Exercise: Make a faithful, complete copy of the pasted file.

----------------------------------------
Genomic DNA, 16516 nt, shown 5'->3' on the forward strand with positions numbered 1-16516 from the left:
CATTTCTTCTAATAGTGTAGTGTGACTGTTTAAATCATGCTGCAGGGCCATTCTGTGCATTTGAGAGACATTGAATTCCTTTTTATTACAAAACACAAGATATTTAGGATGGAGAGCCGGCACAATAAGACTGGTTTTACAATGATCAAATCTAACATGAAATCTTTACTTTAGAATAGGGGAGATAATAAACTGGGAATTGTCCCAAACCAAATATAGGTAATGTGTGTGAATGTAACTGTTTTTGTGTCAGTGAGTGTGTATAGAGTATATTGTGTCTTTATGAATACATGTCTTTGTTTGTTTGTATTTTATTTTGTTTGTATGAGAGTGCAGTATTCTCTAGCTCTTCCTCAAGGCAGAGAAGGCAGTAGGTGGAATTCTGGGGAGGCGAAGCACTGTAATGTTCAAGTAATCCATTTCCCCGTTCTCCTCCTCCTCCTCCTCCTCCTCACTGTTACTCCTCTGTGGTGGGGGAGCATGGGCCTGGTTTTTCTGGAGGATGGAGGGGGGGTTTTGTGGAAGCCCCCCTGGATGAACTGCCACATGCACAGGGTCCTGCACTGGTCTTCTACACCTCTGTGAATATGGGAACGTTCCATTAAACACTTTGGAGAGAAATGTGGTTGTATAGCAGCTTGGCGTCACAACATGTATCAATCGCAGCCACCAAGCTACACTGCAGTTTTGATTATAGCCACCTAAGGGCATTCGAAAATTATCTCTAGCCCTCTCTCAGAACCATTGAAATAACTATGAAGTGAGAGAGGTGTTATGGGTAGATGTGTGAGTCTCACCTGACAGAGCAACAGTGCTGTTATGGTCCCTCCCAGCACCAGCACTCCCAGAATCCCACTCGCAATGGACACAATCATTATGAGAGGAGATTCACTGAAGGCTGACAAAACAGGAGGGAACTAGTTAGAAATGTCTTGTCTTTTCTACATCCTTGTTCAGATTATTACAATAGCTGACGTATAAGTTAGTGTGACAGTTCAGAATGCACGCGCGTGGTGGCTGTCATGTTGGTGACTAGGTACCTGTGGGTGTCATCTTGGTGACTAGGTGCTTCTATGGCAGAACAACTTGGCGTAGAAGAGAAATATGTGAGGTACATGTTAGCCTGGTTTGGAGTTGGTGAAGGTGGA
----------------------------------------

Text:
Genomic DNA, 16516 nt, shown 5'->3' on the forward strand with positions numbered 1-16516 from the left:
CATTTCTTCTAATAGTGTAGTGTGACTGTTTAAATCATGCTGCAGGGCCATTCTGTGCATTTGAGAGACATTGAATTCCTTTTTATTACAAAACACAAGATATTTAGGATGGAGAGCCGGCACAATAAGACTGGTTTTACAATGATCAAATCTAACATGAAATCTTTACTTTAGAATAGGGGAGATAATAAACTGGGAATTGTCCCAAACCAAATATAGGTAATGTGTGTGAATGTAACTGTTTTTGTGTCAGTGAGTGTGTATAGAGTATATTGTGTCTTTATGAATACATGTCTTTGTTTGTTTGTATTTTATTTTGTTTGTATGAGAGTGCAGTATTCTCTAGCTCTTCCTCAAGGCAGAGAAGGCAGTAGGTGGAATTCTGGGGAGGCGAAGCACTGTAATGTTCAAGTAATCCATTTCCCCGTTCTCCTCCTCCTCCTCCTCCTCCTCACTGTTACTCCTCTGTGGTGGGGGAGCATGGGCCTGGTTTTTCTGGAGGATGGAGGGGGGGTTTTGTGGAAGCCCCCCTGGATGAACTGCCACATGCACAGGGTCCTGCACTGGTCTTCTACACCTCTGTGAATATGGGAACGTTCCATTAAACACTTTGGAGAGAAATGTGGTTGTATAGCAGCTTGGCGTCACAACATGTATCAATCGCAGCCACCAAGCTACACTGCAGTTTTGATTATAGCCACCTAAGGGCATTCGAAAATTATCTCTAGCCCTCTCTCAGAACCATTGAAATAACTATGAAGTGAGAGAGGTGTTATGGGTAGATGTGTGAGTCTCACCTGACAGAGCAACAGTGCTGTTATGGTCCCTCCCAGCACCAGCACTCCCAGAATCCCACTCGCAATGGACACAATCATTATGAGAGGAGATTCACTGAAGGCTGACAAAACAGGAGGGAACTAGTTAGAAATGTCTTGTCTTTTCTACATCCTTGTTCAGATTATTACAATAGCTGACGTATAAGTTAGTGTGACAGTTCAGAATGCACGCGCGTGGTGGCTGTCATGTTGGTGACTAGGTACCTGTGGGTGTCATCTTGGTGACTAGGTGCTTCTATGGCAGAACAACTTGGCGTAGAAGAGAAATATGTGAGGTACATGTTAGCCTGGTTTGGAGTTGGTGAAGGTGGA